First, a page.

Karla Bonoff is described as one of the finest singer/songwriters of her generation – she’s enjoyed critical acclaim, commercial success, enduring popularity and the unwavering respect of her peers. Her songs have become hits for Bonnie Raitt, Wynonna Judd and Linda Ronstadt. Fans and critics agree that her songs are timeless. On Saturday, May 20 Karla Bonoff comes to the historic Opera House at Boothbay Harbor to perform in a 7:30 p.m. concert with Nina Gerber. Advance discounted tickets $35 and available directly from the box office at 207-633-5159. Regular tickets, $40 are available at www.boothbayoperahouse.com and on the day of show.
Born and raised in Southern California, Karla Bonoff was a songwriter by the age of 15. Karla's passion was always music. She became friends with other singer-songwriters and musicians in the 60’s who were creating their own unique sound. She talks about lining up at the legendary Troubadour at noon on Mondays to get a slot in the famous Monday night Troubadour "hoot," which was a breaking ground for many artists who went on to great success.
She says, "It was an amazing time. Jackson Browne, James Taylor and Elton John were around the Troubadour in those days." There were some other writer-singers who became friends of Karla's, and eventually, they decided to put a band together. They were Kenny Edwards, (who had started the Stone Poneys with Linda Ronstadt and Bobby Kimmel), Wendy Waldman, and Andrew Gold - and the band Bryndle was born - one of the early songwriter groups, even before the Eagles. The band made an album for A&M, but it was never released.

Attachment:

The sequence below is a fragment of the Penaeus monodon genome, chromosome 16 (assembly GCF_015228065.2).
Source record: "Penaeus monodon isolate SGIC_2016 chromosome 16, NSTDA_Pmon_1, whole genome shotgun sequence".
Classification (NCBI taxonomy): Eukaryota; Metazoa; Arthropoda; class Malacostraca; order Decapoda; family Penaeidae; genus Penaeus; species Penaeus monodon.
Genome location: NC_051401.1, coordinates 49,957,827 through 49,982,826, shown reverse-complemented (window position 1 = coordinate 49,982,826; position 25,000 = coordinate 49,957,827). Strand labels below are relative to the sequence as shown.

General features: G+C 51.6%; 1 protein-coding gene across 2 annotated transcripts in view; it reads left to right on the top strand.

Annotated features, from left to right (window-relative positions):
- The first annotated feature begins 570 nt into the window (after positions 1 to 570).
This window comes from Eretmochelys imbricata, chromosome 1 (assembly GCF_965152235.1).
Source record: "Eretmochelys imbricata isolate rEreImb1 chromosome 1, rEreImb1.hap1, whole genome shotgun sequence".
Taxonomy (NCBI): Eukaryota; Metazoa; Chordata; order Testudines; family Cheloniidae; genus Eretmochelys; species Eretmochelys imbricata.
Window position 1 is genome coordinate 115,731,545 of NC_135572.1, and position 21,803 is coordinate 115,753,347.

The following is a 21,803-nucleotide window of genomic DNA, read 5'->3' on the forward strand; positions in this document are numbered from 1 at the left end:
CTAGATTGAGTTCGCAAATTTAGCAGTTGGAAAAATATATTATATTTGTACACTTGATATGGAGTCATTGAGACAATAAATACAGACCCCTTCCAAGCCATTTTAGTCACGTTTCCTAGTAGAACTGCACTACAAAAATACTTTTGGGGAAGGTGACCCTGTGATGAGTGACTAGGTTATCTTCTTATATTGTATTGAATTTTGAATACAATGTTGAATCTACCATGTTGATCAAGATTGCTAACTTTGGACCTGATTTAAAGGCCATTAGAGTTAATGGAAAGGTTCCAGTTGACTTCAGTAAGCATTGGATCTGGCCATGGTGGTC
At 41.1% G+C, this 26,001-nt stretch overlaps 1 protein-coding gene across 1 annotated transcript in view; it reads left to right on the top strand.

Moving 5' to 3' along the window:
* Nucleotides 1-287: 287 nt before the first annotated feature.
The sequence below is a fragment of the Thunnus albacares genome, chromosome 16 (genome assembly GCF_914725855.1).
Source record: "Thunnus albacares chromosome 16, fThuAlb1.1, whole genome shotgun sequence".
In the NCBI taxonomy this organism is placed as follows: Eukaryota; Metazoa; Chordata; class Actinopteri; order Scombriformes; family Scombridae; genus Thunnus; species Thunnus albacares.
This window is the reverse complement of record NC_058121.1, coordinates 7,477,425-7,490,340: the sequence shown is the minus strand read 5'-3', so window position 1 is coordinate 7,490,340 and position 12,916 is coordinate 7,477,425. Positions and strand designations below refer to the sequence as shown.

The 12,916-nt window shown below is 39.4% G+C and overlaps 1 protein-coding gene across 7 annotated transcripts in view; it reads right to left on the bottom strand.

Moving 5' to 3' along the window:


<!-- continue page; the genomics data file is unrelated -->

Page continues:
Karla says, "I think they didn't really know quite what to make of it. This was right before Crosby, Stills and Nash, and before Fleetwood Mac. Bryndle broke up, but it launched four very illustrious careers. Kenny and Andrew joined Linda Ronstadt's band, and through that connection, Ronstadt was to hear a demo of hers. Karla recalled playing a tape of "Lose Again" for her. "Hey, you know that's real good," Bonoff remembers Ronstadt saying, "What else have you got?" On Linda's "Hasten Down the Wind" album [released in 1976], there were three Bonoff songs: "Someone to Lay Down Beside Me," "If He's Ever Near" and "Lose Again."
As Ronstadt was scoring hits with Karla Bonoff songs, Karla herself was signed as a solo artist to Columbia Records in 1977 and her first self-titled album was released that year. She opened for James Taylor and Jackson Browne and earned a rave review in Time magazine. Two subsequent albums, "Restless Nights" [released in 1979] and "Wild Heart of the Young" [released in 1982], established Karla as one of LA's major artists and songwriters. Musicians such as Russ Kunkel, Joe Walsh, Waddy Wachtel, Danny Kortchmar, Don Henley, Timothy Schmit, Peter Frampton, Bill Payne, J.D. Souther, and her old partners from Bryndle, Wendy Waldman, Andrew Gold and Kenny Edwards all participated in the making of these wonderful records.
Her fourth album, New World [first released in 1988], and Karla began to tour in Japan. There's been work in film - she and J.D. Souther wrote songs for the motion picture "About Last Night." Throughout the years, Karla has continued to do what she does best. She's toured with Bonnie Raitt, John Prine, J.D. Souther and others, building up a passionate audience, resulting in sold-out houses everywhere. In 1990, strange things began to happen in Karla's life. Her career came full circle. She wrote three songs which wound up on her old friend Linda Ronstadt's album "Cry Like a Rainstorm, Howl Like the Wind." "All My Life," a duet with Ronstadt and Aaron Neville, won the Grammy for Best Vocal Performance by a Duo or Group. People magazine ranked "All My Life" as one of the top five most popular wedding songs.
The Huffington Post calls her “voice is perfection.” Her playlist is heartfelt, and the historic Opera House is the perfect setting to hear this pioneer in the southern California singer/songwriter scene.
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